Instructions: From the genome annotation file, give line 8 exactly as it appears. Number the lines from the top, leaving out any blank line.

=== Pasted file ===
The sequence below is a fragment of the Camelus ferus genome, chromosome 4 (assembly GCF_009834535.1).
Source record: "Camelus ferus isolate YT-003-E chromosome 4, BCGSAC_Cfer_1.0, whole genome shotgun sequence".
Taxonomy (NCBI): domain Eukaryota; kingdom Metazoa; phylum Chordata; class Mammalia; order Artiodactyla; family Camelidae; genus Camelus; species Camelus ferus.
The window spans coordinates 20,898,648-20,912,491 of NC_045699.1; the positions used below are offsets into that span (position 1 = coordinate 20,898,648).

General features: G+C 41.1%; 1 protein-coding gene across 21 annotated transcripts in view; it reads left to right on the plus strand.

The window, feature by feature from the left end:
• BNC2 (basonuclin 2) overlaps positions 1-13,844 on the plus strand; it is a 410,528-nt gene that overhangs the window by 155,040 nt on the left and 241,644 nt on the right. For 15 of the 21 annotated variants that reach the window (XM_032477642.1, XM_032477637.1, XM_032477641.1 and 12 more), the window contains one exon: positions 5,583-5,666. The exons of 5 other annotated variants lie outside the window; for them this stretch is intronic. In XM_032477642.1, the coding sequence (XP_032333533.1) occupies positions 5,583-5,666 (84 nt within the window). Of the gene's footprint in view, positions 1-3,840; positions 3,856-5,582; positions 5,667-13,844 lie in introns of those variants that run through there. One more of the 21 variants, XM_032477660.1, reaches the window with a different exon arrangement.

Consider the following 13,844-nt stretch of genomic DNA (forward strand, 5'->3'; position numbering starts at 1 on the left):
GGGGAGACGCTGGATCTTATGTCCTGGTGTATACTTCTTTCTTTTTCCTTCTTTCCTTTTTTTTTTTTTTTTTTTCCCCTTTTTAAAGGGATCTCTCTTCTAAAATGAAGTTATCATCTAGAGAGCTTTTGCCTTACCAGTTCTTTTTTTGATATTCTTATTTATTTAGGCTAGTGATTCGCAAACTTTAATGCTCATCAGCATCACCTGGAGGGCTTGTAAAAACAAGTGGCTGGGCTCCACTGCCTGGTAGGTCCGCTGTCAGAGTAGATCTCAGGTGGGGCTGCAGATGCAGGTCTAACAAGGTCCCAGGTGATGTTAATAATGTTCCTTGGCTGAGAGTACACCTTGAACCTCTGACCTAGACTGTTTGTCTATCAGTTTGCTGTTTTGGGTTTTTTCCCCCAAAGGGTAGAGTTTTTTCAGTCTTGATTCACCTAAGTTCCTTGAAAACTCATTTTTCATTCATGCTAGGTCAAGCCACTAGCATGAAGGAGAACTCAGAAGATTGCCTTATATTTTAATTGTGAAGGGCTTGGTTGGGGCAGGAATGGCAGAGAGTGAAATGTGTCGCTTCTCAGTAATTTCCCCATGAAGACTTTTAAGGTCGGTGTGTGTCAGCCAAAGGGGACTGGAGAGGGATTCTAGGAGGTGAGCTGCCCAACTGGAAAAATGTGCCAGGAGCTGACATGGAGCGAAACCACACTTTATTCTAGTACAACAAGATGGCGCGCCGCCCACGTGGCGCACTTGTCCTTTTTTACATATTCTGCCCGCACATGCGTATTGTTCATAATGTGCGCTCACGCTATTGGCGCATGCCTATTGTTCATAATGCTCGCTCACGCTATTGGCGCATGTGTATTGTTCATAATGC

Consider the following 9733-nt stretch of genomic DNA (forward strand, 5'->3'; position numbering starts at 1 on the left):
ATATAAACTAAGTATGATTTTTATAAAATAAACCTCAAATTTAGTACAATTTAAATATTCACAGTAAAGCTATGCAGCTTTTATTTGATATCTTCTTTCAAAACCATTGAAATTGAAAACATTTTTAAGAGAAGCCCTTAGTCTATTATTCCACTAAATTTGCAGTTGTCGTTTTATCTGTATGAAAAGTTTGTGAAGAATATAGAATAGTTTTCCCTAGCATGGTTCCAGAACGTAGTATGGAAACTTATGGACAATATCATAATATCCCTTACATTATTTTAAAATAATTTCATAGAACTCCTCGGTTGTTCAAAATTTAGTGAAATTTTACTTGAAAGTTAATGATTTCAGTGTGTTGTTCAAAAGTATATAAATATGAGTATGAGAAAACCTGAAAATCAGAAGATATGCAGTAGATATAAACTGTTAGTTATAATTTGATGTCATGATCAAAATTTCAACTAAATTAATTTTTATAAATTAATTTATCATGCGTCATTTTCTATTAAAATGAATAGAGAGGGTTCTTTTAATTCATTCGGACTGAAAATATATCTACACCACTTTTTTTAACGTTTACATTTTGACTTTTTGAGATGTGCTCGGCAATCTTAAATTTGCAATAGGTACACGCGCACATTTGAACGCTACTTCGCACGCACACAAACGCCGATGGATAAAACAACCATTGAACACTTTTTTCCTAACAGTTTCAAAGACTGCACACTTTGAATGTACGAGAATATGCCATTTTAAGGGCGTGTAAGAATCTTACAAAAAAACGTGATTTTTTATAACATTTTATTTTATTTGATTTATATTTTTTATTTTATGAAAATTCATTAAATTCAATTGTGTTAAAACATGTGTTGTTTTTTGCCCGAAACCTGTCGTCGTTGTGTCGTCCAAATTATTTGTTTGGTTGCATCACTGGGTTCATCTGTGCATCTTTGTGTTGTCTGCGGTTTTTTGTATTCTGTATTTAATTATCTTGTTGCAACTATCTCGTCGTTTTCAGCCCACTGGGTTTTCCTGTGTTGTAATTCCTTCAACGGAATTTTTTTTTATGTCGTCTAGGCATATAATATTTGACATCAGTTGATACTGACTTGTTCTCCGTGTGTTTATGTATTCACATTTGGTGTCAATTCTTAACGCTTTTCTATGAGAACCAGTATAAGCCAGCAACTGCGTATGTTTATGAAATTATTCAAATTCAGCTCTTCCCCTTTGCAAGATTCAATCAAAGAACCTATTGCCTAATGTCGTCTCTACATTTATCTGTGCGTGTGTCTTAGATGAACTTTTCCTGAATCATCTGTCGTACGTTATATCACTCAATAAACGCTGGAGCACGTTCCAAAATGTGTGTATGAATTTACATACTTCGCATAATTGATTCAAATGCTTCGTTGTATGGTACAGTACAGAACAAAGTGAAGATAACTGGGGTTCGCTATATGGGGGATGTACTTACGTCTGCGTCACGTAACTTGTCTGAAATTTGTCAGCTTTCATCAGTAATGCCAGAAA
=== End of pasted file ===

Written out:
Consider the following 13,844-nt stretch of genomic DNA (forward strand, 5'->3'; position numbering starts at 1 on the left):